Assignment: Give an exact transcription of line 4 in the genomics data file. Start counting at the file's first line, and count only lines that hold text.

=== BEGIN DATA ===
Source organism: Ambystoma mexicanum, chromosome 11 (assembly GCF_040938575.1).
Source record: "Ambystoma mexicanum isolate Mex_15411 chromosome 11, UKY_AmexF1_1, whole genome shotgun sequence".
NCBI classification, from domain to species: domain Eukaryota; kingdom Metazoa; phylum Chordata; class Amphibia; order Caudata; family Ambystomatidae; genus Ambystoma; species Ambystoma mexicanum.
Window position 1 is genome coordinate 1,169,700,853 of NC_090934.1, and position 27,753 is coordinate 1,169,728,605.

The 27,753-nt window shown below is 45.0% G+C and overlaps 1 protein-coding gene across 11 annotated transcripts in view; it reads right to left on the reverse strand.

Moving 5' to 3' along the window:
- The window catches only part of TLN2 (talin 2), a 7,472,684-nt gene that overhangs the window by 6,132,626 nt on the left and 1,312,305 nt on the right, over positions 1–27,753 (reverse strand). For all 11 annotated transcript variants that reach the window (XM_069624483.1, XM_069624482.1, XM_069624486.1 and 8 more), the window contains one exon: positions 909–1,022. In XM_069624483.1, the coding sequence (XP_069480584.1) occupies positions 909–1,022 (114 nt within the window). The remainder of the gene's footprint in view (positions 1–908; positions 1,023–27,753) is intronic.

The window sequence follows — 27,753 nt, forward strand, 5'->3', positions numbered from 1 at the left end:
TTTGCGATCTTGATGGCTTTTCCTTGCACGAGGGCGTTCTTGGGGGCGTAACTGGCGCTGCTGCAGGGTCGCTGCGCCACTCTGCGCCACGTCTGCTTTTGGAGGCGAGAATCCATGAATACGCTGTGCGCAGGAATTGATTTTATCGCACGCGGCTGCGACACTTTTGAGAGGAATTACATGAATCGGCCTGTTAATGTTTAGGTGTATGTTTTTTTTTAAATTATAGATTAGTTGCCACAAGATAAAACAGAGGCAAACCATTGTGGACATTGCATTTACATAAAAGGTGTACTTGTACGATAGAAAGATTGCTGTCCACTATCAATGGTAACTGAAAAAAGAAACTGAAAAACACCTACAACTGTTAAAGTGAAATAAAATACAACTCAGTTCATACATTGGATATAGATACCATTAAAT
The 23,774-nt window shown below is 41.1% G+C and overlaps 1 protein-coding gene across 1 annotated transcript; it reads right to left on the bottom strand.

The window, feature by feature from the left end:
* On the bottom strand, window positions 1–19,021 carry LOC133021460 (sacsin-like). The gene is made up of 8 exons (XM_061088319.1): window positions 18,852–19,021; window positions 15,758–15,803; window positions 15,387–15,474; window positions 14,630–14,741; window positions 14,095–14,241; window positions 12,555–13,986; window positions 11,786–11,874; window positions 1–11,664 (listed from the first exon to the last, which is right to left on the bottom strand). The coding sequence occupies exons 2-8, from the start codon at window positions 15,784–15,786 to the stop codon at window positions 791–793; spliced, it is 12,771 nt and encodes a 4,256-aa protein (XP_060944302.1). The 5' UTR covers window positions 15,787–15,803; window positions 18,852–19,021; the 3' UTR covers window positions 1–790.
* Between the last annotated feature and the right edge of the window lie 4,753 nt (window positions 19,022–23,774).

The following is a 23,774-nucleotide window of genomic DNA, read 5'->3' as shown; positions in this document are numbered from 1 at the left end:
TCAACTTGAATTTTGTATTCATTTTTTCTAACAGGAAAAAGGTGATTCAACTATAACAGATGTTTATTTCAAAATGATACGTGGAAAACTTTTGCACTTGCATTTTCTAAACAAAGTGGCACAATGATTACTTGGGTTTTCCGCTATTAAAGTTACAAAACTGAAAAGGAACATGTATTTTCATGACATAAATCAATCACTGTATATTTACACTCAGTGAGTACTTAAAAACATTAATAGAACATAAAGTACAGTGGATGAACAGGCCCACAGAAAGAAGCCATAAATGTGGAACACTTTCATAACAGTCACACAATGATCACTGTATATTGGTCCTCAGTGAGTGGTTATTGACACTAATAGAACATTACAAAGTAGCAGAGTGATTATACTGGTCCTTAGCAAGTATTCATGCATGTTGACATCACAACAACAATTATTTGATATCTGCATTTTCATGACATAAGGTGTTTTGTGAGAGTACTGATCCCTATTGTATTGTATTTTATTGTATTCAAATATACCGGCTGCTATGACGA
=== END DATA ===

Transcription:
Window position 1 is genome coordinate 1,169,700,853 of NC_090934.1, and position 27,753 is coordinate 1,169,728,605.